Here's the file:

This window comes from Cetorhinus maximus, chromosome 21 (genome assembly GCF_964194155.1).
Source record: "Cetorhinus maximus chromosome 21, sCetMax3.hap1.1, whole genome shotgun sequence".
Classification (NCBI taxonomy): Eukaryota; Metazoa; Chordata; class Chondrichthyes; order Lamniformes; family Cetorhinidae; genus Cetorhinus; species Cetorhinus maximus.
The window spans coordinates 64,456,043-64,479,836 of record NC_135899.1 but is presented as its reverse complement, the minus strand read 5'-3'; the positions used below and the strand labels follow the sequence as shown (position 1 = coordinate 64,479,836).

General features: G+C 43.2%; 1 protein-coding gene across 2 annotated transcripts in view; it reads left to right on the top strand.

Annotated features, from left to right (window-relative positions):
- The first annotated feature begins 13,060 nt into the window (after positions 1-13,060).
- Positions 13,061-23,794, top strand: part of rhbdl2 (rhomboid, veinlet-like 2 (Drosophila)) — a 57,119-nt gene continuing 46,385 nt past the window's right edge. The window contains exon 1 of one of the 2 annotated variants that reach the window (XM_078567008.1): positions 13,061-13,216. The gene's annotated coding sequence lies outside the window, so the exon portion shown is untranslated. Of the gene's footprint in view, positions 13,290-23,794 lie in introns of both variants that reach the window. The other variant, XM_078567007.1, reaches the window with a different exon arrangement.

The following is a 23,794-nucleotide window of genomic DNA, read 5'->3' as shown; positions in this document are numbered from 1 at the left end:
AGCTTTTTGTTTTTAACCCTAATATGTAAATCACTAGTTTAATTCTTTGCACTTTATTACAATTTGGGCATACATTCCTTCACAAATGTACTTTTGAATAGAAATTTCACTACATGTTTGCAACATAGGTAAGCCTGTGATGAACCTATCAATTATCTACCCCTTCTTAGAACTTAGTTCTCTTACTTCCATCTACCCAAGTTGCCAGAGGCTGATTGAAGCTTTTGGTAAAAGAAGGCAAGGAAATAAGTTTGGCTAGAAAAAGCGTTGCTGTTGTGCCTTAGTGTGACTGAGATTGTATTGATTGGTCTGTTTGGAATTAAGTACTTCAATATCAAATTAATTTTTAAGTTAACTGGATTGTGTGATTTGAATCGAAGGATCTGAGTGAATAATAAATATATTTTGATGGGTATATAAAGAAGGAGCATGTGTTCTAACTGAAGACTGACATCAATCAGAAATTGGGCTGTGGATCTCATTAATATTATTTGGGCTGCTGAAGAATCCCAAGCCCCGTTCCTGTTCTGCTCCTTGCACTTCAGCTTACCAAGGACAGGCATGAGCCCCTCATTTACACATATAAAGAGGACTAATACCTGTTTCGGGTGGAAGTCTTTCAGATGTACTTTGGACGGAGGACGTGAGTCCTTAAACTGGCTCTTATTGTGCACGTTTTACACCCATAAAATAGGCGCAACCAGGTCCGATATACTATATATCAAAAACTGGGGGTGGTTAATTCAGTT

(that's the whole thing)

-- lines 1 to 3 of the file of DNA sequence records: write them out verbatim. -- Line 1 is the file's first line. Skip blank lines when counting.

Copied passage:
This window comes from Cetorhinus maximus, chromosome 21 (genome assembly GCF_964194155.1).
Source record: "Cetorhinus maximus chromosome 21, sCetMax3.hap1.1, whole genome shotgun sequence".
Classification (NCBI taxonomy): Eukaryota; Metazoa; Chordata; class Chondrichthyes; order Lamniformes; family Cetorhinidae; genus Cetorhinus; species Cetorhinus maximus.